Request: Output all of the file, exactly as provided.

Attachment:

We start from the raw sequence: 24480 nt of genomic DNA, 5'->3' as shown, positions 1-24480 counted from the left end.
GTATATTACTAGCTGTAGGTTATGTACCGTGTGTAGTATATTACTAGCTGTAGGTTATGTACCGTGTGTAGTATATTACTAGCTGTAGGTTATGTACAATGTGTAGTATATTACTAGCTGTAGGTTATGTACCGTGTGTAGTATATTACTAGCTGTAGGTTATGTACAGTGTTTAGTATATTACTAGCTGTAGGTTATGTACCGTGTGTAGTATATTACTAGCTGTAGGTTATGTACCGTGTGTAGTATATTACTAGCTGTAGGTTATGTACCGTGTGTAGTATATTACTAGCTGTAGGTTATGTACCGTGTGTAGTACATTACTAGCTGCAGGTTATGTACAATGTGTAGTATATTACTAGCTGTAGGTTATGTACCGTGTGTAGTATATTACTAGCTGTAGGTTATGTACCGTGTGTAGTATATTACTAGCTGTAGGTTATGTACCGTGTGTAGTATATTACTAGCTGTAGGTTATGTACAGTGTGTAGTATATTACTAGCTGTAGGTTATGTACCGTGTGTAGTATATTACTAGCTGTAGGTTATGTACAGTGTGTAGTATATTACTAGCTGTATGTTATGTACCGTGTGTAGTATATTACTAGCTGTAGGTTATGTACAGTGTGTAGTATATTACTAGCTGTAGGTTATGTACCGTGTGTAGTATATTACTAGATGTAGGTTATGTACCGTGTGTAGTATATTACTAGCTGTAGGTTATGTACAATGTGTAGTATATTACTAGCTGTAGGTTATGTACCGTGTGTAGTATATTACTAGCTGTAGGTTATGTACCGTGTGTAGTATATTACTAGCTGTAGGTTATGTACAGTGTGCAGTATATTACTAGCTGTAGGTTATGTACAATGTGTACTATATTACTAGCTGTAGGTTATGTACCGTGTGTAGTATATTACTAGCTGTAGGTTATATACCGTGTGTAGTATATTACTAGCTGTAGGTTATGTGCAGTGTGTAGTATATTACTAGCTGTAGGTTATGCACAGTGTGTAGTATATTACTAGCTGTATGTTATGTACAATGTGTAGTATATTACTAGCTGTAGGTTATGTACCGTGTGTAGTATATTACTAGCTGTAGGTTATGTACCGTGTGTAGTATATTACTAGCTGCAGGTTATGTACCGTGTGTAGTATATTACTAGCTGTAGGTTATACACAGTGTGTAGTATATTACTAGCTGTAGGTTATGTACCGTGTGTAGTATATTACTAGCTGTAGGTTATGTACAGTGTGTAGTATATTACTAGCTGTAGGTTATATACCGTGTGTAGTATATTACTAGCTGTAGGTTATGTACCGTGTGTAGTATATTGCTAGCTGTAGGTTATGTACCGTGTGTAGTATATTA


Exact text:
We start from the raw sequence: 24480 nt of genomic DNA, 5'->3' as shown, positions 1-24480 counted from the left end.
GTATATTACTAGCTGTAGGTTATGTACCGTGTGTAGTATATTACTAGCTGTAGGTTATGTACCGTGTGTAGTATATTACTAGCTGTAGGTTATGTACAATGTGTAGTATATTACTAGCTGTAGGTTATGTACCGTGTGTAGTATATTACTAGCTGTAGGTTATGTACAGTGTTTAGTATATTACTAGCTGTAGGTTATGTACCGTGTGTAGTATATTACTAGCTGTAGGTTATGTACCGTGTGTAGTATATTACTAGCTGTAGGTTATGTACCGTGTGTAGTATATTACTAGCTGTAGGTTATGTACCGTGTGTAGTACATTACTAGCTGCAGGTTATGTACAATGTGTAGTATATTACTAGCTGTAGGTTATGTACCGTGTGTAGTATATTACTAGCTGTAGGTTATGTACCGTGTGTAGTATATTACTAGCTGTAGGTTATGTACCGTGTGTAGTATATTACTAGCTGTAGGTTATGTACAGTGTGTAGTATATTACTAGCTGTAGGTTATGTACCGTGTGTAGTATATTACTAGCTGTAGGTTATGTACAGTGTGTAGTATATTACTAGCTGTATGTTATGTACCGTGTGTAGTATATTACTAGCTGTAGGTTATGTACAGTGTGTAGTATATTACTAGCTGTAGGTTATGTACCGTGTGTAGTATATTACTAGATGTAGGTTATGTACCGTGTGTAGTATATTACTAGCTGTAGGTTATGTACAATGTGTAGTATATTACTAGCTGTAGGTTATGTACCGTGTGTAGTATATTACTAGCTGTAGGTTATGTACCGTGTGTAGTATATTACTAGCTGTAGGTTATGTACAGTGTGCAGTATATTACTAGCTGTAGGTTATGTACAATGTGTACTATATTACTAGCTGTAGGTTATGTACCGTGTGTAGTATATTACTAGCTGTAGGTTATATACCGTGTGTAGTATATTACTAGCTGTAGGTTATGTGCAGTGTGTAGTATATTACTAGCTGTAGGTTATGCACAGTGTGTAGTATATTACTAGCTGTATGTTATGTACAATGTGTAGTATATTACTAGCTGTAGGTTATGTACCGTGTGTAGTATATTACTAGCTGTAGGTTATGTACCGTGTGTAGTATATTACTAGCTGCAGGTTATGTACCGTGTGTAGTATATTACTAGCTGTAGGTTATACACAGTGTGTAGTATATTACTAGCTGTAGGTTATGTACCGTGTGTAGTATATTACTAGCTGTAGGTTATGTACAGTGTGTAGTATATTACTAGCTGTAGGTTATATACCGTGTGTAGTATATTACTAGCTGTAGGTTATGTACCGTGTGTAGTATATTGCTAGCTGTAGGTTATGTACCGTGTGTAGTATATTA